Protecting Your Grass from Snow

Winter’s in full swing across much of the country and homeowners everywhere are worried about the season’s inevitable impact on their lawns. The last thing anyone wants to see come spring is a dead, patchy carpet of grass out front but there are a few steps you can take now to ensure your grass will emerge from the winter snow as good as new.

People who live in far northern regions seem to be well aware of one of the oldest tricks in the book: leave fall’s leaves where they are! Not only will you avoid the backbreaking labor of never-ending raking, the leaves actually act as a protective insulator for your grass. It’s also smart to invest in a durable grass carpet if your yard is small in size. Sold at many hardware stores and sometimes available through lawn maintenance providers, these mats insulate grass roots from the chilling snow and are easy to clean and remove.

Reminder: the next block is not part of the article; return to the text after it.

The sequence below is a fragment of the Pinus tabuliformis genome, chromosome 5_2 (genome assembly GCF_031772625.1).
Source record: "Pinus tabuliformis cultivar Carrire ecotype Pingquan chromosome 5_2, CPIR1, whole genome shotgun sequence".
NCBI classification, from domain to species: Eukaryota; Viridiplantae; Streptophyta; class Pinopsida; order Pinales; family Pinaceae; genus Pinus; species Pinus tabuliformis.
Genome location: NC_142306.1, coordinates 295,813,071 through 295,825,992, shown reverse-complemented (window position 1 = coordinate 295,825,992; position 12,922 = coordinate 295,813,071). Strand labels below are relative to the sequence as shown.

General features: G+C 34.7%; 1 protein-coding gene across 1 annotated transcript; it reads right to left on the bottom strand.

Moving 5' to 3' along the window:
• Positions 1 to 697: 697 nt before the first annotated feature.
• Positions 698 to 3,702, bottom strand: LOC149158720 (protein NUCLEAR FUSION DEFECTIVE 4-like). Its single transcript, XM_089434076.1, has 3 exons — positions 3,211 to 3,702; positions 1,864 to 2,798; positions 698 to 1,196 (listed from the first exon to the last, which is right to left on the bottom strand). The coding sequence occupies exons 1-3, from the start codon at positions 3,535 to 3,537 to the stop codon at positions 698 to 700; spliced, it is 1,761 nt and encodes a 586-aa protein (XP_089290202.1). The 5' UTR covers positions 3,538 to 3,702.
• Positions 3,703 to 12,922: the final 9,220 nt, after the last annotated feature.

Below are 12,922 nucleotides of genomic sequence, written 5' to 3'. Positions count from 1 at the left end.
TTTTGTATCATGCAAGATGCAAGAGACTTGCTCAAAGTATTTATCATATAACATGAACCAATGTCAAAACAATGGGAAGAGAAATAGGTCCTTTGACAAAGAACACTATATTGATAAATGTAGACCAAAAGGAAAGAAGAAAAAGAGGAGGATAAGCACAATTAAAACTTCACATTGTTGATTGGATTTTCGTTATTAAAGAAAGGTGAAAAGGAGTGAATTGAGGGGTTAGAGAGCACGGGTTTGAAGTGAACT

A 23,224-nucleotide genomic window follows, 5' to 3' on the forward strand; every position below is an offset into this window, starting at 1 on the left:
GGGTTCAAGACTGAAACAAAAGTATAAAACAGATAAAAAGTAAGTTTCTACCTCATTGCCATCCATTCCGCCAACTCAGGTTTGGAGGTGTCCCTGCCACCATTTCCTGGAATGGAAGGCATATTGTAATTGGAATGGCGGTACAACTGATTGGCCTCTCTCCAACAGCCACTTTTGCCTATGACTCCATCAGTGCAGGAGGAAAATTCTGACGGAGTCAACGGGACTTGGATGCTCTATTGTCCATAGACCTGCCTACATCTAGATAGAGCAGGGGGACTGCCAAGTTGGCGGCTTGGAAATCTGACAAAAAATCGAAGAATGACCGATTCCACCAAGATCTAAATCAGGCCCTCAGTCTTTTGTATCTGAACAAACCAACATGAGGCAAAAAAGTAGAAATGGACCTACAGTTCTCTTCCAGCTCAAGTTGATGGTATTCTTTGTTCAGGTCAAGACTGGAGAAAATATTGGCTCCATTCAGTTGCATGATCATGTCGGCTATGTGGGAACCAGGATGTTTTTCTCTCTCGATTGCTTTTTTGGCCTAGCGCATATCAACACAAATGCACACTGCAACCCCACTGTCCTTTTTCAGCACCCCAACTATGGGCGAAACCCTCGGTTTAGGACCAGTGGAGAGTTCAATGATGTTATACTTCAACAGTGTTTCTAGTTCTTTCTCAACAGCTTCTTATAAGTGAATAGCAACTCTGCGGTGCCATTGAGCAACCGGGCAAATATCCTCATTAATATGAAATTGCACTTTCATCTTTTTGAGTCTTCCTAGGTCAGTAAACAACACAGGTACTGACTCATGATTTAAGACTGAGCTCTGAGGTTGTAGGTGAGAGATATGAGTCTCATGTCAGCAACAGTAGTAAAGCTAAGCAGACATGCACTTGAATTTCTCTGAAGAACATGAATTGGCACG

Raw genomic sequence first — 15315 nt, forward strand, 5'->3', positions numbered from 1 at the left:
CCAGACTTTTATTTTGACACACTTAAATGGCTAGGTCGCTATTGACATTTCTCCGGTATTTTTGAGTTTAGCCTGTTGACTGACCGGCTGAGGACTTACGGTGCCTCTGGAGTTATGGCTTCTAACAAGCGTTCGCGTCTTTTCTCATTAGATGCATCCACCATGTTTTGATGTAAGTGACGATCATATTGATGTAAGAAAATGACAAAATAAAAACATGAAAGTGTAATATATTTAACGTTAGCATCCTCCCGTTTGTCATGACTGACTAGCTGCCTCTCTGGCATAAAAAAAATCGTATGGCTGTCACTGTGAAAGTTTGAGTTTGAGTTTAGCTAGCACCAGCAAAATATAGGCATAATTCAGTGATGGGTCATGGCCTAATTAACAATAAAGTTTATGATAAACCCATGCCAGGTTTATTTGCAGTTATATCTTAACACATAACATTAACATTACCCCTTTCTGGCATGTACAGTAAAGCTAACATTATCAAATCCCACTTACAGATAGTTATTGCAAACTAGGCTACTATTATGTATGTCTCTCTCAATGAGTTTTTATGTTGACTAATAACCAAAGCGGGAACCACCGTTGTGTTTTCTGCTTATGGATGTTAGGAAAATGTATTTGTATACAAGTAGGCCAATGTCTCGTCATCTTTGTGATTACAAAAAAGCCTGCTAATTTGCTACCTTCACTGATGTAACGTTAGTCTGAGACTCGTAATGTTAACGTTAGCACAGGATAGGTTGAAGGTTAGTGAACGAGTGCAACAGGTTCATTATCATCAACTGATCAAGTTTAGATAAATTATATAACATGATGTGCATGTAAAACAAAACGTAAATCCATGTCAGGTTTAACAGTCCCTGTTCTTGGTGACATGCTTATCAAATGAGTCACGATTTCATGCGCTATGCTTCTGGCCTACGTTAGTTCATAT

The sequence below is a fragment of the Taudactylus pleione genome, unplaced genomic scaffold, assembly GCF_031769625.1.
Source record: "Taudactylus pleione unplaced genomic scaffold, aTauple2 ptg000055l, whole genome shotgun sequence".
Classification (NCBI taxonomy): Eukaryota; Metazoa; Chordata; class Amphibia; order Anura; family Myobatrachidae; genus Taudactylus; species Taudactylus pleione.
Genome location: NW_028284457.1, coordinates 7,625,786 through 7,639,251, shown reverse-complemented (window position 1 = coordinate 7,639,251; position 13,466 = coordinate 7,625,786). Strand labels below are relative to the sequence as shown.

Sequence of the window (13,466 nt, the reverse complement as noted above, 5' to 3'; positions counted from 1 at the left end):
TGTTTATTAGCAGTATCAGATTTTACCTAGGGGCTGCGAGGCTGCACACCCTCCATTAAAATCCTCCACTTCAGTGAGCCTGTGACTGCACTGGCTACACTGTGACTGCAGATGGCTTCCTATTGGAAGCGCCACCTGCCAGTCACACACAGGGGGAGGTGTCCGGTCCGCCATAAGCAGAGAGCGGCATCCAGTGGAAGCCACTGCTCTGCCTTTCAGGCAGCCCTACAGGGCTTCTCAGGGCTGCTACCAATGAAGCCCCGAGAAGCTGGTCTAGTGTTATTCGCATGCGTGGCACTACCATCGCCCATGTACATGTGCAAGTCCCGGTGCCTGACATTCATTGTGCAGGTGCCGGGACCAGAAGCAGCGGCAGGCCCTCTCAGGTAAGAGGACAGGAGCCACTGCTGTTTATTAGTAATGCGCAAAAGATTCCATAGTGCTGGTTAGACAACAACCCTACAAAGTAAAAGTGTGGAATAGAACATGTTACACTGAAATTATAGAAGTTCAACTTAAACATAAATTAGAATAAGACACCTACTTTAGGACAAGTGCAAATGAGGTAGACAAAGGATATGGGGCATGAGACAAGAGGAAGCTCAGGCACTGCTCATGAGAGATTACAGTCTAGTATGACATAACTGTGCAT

Many homeowners don’t realize, however, that winter, particularly after a heavy snow, is a great time to seed your lawn. The snow actually acts as a barrier against birds – grass seed’s biggest nemesis – and allows the seed to sink down and ultimately be absorbed through the roots when the snow melts. The average lawn should be seeded about three times a year depending on grass type and winter shouldn’t be left off the schedule.

It’s important if possible to avoid trampling on snow-covered grass. This is particularly tough if you have kids but the more tracks made across the snowy lawn means more wear and tear on your grass. Snow can leave the blades brittle and its sheer weight is often enough to kill root systems in spots. It’s also advisable to avoid piling large mounds of snow in areas with grass beneath. The snow will take longer to melt and the grass below is likely to be permanently damaged.

Even in areas where heavy snow fall is common it’s important to keep up a regular lawn care routine. If you find your grass barely makes it through winter every year it may be time to think about planting a different variety or simply upping your seeding routine. With these stay green tips this winter may just be the season you emerge with a lush, healthy lawn.